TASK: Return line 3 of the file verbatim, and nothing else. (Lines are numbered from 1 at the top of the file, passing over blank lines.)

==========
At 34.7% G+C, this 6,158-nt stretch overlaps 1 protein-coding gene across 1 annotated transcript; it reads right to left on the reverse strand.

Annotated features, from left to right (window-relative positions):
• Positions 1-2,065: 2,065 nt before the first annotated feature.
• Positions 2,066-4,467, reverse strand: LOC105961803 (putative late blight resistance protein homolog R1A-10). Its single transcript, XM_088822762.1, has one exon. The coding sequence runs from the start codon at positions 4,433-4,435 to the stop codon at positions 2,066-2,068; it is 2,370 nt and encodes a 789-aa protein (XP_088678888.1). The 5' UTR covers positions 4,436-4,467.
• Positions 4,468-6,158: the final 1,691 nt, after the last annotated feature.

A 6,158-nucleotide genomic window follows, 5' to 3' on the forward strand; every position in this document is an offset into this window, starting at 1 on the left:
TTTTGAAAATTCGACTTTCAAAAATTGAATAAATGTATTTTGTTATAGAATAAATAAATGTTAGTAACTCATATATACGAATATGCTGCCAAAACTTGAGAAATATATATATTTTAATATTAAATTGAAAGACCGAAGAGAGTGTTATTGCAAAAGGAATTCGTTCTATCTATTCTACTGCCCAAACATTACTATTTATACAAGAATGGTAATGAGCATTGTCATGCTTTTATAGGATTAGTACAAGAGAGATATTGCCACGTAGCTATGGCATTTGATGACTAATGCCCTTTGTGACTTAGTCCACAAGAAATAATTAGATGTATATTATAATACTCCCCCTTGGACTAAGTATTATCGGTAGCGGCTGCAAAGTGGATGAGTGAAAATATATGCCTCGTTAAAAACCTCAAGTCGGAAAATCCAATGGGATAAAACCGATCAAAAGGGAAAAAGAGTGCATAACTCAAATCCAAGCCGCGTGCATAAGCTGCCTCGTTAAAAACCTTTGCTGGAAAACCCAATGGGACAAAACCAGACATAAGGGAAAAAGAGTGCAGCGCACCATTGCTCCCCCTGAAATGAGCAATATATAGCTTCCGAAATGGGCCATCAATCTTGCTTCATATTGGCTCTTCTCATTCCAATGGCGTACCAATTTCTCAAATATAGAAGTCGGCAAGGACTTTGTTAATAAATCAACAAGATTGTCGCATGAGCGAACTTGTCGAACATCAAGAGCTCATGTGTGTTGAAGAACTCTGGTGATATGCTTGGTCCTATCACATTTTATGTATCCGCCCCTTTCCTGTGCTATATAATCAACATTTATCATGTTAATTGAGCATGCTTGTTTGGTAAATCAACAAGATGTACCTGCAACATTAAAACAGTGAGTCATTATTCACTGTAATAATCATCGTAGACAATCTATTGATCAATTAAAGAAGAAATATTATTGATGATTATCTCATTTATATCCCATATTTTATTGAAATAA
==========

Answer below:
• Positions 1-2,065: 2,065 nt before the first annotated feature.